By Peadar Kirby
This article identifies a triple crisis of capitalism based on the three fictitious commodities as identified by Karl Polanyi: labour, money and land. This framework is used to integrate the environmental crisis into the wider crisis of capitalism. It argues that international actions required to reduce greenhouse gas emissions are going to present major challenges for capitalism with implications for the current dominance of market power and the subservience of state and social power. The article critically examines the potential of climate capitalism to achieve a low-carbon society by 2050 and introduces the need to face the challenges of de-growth.
There is much focus in public discussion on issues of sustainability, and mainstream versions of development tend routinely to attach the adjective ‘sustainable’ to it in ways that have largely become meaningless . However the content of the discussion tends to limit itself largely to issues of environmental sustainability. Little or no attention is focused on the models of development that structure our production and distribution systems (both industrial and agricultural), inform our energy systems, stimulate our consumption patterns, and provide society with the imaginaries that legitimate the present structure. Therefore, discussion of alternatives is largely limited to reforms within the current capitalist model of economy and society so that the questions raised by the various dimensions of today’s global crisis – the financial/economic and the social, as well as the environmental – for the sustainability of capitalism tend not to be asked. This is partly because the various dimensions are seen as discrete and separate crises rather than manifestations of a paradigmatic crisis, a crisis of the capitalist model itself.
Polanyi’s three fictitious commodities accurately identify the three core elements that make today’s capitalism so unsustainable and therefore require its transformation. The commodification of labour lies at the heart of the problem of the social reproduction of capitalism as the gap between higher earners, average earners and lower earners has grown exponentially, while security of employment has virtually disappeared in many sectors of the global economy. The commodification of money lies at the heart of the transformation of the financial system of today’s capitalism into an almost entirely speculative system that has become to a great extent disengaged from the productive economy. While the commodification of labour and of money have generated much critical analysis of capitalism, until recently much less attention was devoted to the commodification of nature, reflecting the widespread failure of the social sciences to take into account the embedding of our social systems within the planet’s finite and vulnerable ecosystems.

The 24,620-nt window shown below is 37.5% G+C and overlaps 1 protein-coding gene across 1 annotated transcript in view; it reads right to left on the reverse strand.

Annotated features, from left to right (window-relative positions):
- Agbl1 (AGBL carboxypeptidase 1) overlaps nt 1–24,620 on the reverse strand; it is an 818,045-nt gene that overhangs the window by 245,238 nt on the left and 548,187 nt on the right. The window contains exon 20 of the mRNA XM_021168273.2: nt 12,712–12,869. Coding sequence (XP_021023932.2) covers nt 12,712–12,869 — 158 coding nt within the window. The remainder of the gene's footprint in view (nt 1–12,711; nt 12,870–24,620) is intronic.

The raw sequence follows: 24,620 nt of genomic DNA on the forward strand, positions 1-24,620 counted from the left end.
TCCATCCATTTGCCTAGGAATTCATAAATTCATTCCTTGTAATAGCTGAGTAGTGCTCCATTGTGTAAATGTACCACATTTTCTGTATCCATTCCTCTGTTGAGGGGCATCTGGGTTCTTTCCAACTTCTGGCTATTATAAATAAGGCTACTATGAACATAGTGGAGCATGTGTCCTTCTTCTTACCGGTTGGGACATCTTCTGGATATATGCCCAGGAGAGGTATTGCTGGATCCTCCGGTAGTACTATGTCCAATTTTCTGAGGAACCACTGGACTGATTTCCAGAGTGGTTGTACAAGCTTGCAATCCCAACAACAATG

A further challenge poses an even more significant threat to capitalism: this is the challenge of de-growth. An anti-consumerist economy is one in which productivity growth is turned into greater leisure rather than greater consumption. But if this were to happen, capitalist firms would continually face problems of inadequate demand for their products … Only by curtailing profit-maximisation as the driving force allocating capital would it be possible to re-engineer the economy in the rich regions of the world in such a way that increases in leisure would be given priority over increases in consumption.
However, dealing with de-growth, leads us back to focus again on the central ethical questions that have been obscured for decades by a growth-based economy: What is the good life? What is the good society? For example, it is impossible to imagine Piketty’s prescriptions for effectively addressing today’s gross inequality – a top income tax rate of up to 80 per cent, effective inheritance tax, proper property taxes and a global wealth tax – being implemented within today’s dominant political economy model where market power predominates. Transforming capitalism therefore becomes a necessary requirement to address the triple crisis that puts all our futures in grave peril.
Source: Irish Journal of Sociology